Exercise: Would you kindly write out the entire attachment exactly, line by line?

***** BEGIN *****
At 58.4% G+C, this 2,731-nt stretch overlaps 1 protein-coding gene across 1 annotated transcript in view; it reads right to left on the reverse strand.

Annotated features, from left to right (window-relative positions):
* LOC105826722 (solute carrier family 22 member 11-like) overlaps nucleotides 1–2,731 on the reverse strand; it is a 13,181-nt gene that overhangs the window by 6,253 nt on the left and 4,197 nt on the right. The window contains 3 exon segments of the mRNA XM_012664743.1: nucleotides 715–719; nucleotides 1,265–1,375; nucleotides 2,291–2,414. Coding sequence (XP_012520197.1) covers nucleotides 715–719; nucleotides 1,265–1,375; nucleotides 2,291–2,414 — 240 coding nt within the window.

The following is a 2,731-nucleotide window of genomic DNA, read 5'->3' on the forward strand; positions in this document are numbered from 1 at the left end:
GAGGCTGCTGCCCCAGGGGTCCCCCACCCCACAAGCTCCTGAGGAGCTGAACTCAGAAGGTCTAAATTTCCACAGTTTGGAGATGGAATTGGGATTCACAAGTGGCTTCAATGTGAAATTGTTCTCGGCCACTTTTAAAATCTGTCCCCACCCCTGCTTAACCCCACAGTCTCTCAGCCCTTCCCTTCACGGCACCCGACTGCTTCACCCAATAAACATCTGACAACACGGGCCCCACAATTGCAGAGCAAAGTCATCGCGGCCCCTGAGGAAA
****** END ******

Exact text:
At 58.4% G+C, this 2,731-nt stretch overlaps 1 protein-coding gene across 1 annotated transcript in view; it reads right to left on the reverse strand.

Annotated features, from left to right (window-relative positions):
* LOC105826722 (solute carrier family 22 member 11-like) overlaps nucleotides 1–2,731 on the reverse strand; it is a 13,181-nt gene that overhangs the window by 6,253 nt on the left and 4,197 nt on the right. The window contains 3 exon segments of the mRNA XM_012664743.1: nucleotides 715–719; nucleotides 1,265–1,375; nucleotides 2,291–2,414. Coding sequence (XP_012520197.1) covers nucleotides 715–719; nucleotides 1,265–1,375; nucleotides 2,291–2,414 — 240 coding nt within the window.

The following is a 2,731-nucleotide window of genomic DNA, read 5'->3' on the forward strand; positions in this document are numbered from 1 at the left end:
GAGGCTGCTGCCCCAGGGGTCCCCCACCCCACAAGCTCCTGAGGAGCTGAACTCAGAAGGTCTAAATTTCCACAGTTTGGAGATGGAATTGGGATTCACAAGTGGCTTCAATGTGAAATTGTTCTCGGCCACTTTTAAAATCTGTCCCCACCCCTGCTTAACCCCACAGTCTCTCAGCCCTTCCCTTCACGGCACCCGACTGCTTCACCCAATAAACATCTGACAACACGGGCCCCACAATTGCAGAGCAAAGTCATCGCGGCCCCTGAGGAAA